Teachers return to island
Like teacher Mr Watts in the book Mister Pip, David Walters aims to inspire Bougainville Island teenagers.
Mr Walters and wife Pam are teaching English on the island, the setting for the New Zealand novel by Lloyd Jones.
The Red Beach couple have just returned to the island for a second year of teaching after taking a break back home during Christmas.
Bougainville is the main island of the Autonomous Region of Bougainville of Papua New Guinea, and is also known as North Solomons. It faced major civil unrest from 1989 until 1998 when the indigenous people asked for intervention from the PNG Government in the mining of one of the world's largest open pit mines by Australians.
"They wanted an agreement from the government and the Australians to help with the pollution it was creating," David says.
"Whatever agreement was offered, they weren't satisfied and a civil war started. It polarised the community.
"Between 10,000 and 20,000 people were killed from a population of 150,000 on the island," he says.
"When the crunch time came, Australians left, and the centre of the main town Arawa was destroyed. Derelict places still stand today. The hospital is overgrown and buildings abandoned."
This is the setting the Walters arrived to.
The couple decided to face the challenge after David retired from teaching in New Zealand and Pam wanted a change.
"We signed up with Volunteer Services Abroad and chose the position from a short list of opportunities."
David teaches at a high school and Pam at a primary school.
Children generally start school at age 7 on the island but some were 10 years behind as there had been little education offered for a period after the war.
"There are some students in high school who are adults as they didn't start until they were 15," David says.
The island has two main towns, Arawa, where the Walters live and work, and Buka, which is technically on another island just off the northern tip of Bougainville.
"We live in one of the old homes that the Australian miners abandoned. We get water from a nearby police facility and most of the time we have electricity. We have some phone reception too but no car," Pam says.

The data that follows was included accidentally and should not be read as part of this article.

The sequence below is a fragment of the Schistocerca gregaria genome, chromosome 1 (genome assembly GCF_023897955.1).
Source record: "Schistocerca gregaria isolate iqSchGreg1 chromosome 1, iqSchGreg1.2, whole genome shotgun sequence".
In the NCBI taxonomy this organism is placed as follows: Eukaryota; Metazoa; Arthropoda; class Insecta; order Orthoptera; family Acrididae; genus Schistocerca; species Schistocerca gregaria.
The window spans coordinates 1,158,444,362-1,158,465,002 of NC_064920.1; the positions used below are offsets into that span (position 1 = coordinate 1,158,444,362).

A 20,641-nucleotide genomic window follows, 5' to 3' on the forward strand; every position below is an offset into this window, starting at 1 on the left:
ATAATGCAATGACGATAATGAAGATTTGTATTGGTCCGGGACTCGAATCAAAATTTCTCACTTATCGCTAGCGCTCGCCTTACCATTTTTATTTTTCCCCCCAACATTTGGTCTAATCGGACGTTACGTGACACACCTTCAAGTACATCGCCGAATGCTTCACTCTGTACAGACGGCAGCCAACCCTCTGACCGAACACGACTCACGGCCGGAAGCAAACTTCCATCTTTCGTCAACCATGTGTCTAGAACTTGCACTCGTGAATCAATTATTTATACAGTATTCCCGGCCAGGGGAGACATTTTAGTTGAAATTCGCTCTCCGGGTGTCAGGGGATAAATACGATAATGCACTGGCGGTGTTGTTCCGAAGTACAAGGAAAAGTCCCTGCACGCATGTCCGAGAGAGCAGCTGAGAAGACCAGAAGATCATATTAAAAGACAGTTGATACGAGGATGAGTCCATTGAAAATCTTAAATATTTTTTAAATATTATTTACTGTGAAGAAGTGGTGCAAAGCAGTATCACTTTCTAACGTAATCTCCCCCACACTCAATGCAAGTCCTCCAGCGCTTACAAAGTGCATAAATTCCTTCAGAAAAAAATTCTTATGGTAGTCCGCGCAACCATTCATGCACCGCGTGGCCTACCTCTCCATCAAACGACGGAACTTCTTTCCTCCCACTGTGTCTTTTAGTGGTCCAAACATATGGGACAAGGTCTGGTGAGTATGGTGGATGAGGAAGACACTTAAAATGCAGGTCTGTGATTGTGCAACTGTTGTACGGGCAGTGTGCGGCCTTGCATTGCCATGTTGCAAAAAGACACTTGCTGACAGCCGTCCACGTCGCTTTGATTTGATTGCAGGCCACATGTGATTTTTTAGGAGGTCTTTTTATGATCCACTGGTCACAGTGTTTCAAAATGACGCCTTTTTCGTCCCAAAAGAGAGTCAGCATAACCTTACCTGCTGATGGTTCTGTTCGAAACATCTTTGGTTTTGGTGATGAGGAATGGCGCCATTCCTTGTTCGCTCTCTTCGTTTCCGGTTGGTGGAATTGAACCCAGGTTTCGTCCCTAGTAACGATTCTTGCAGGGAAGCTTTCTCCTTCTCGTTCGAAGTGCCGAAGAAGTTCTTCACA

David says local families are relatively self-sufficient, farming their own food and building houses out of bamboo and local materials.
While the island has a sordid history, the Walters say they don't see the tension in the area any more.
"But we don't really look for it. We don't take sides and we don't even enter certain areas. It feels politically safe. But of course there is some danger. We don't go walking at night as there are young men who have nothing to do and are looking for trouble," Pam says.
The work ethic was a bit of an eye-opener as some staff would just not show up for work some days.
"The students are the kindest, most pleasant I have ever taught," says David who has taught in six different countries.
"But they are as lazy as the day is long."
David hopes to extend the English into year 12 level this coming year. It was only last year that year 11 was introduced.
"I would also like to help teach the teachers a few more modern techniques if I can."
Pam is helping develop a reading recovery programme for the primary school.
In spare time on the island, Pam plays scrabble, reads and swims in a nearby river.
"Not the ocean. I'm not keen on crocodiles."
David writes and records the island happening. The beginnings of a Mister Pip sequel perhaps?